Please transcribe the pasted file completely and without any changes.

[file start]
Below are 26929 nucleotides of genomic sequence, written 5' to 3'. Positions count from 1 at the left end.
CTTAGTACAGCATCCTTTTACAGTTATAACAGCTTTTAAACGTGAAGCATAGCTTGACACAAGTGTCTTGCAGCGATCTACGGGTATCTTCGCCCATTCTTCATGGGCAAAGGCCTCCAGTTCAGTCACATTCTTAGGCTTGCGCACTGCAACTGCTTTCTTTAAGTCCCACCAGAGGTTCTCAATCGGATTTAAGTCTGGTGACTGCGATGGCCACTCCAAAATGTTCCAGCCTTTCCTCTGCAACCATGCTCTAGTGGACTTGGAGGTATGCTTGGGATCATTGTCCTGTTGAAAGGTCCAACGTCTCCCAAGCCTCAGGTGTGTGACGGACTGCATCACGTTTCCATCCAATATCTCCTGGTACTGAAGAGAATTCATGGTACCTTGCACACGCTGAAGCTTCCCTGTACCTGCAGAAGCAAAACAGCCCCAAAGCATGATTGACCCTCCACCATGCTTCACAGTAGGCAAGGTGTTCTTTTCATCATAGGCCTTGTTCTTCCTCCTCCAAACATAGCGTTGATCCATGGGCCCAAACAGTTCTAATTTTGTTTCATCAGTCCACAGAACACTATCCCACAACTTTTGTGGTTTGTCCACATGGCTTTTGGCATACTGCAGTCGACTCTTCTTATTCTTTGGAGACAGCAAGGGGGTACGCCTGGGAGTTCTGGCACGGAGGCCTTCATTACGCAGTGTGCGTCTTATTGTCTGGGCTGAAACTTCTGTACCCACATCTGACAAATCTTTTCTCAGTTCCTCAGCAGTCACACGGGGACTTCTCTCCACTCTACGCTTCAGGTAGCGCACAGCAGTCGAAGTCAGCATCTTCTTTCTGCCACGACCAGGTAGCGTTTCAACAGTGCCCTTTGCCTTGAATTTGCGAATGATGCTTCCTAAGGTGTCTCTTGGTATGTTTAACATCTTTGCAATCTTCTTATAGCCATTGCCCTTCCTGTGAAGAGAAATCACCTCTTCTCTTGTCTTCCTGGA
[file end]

Below are 26929 nucleotides of genomic sequence, written 5' to 3'. Positions count from 1 at the left end.
CTTAGTACAGCATCCTTTTACAGTTATAACAGCTTTTAAACGTGAAGCATAGCTTGACACAAGTGTCTTGCAGCGATCTACGGGTATCTTCGCCCATTCTTCATGGGCAAAGGCCTCCAGTTCAGTCACATTCTTAGGCTTGCGCACTGCAACTGCTTTCTTTAAGTCCCACCAGAGGTTCTCAATCGGATTTAAGTCTGGTGACTGCGATGGCCACTCCAAAATGTTCCAGCCTTTCCTCTGCAACCATGCTCTAGTGGACTTGGAGGTATGCTTGGGATCATTGTCCTGTTGAAAGGTCCAACGTCTCCCAAGCCTCAGGTGTGTGACGGACTGCATCACGTTTCCATCCAATATCTCCTGGTACTGAAGAGAATTCATGGTACCTTGCACACGCTGAAGCTTCCCTGTACCTGCAGAAGCAAAACAGCCCCAAAGCATGATTGACCCTCCACCATGCTTCACAGTAGGCAAGGTGTTCTTTTCATCATAGGCCTTGTTCTTCCTCCTCCAAACATAGCGTTGATCCATGGGCCCAAACAGTTCTAATTTTGTTTCATCAGTCCACAGAACACTATCCCACAACTTTTGTGGTTTGTCCACATGGCTTTTGGCATACTGCAGTCGACTCTTCTTATTCTTTGGAGACAGCAAGGGGGTACGCCTGGGAGTTCTGGCACGGAGGCCTTCATTACGCAGTGTGCGTCTTATTGTCTGGGCTGAAACTTCTGTACCCACATCTGACAAATCTTTTCTCAGTTCCTCAGCAGTCACACGGGGACTTCTCTCCACTCTACGCTTCAGGTAGCGCACAGCAGTCGAAGTCAGCATCTTCTTTCTGCCACGACCAGGTAGCGTTTCAACAGTGCCCTTTGCCTTGAATTTGCGAATGATGCTTCCTAAGGTGTCTCTTGGTATGTTTAACATCTTTGCAATCTTCTTATAGCCATTGCCCTTCCTGTGAAGAGAAATCACCTCTTCTCTTGTCTTCCTGGA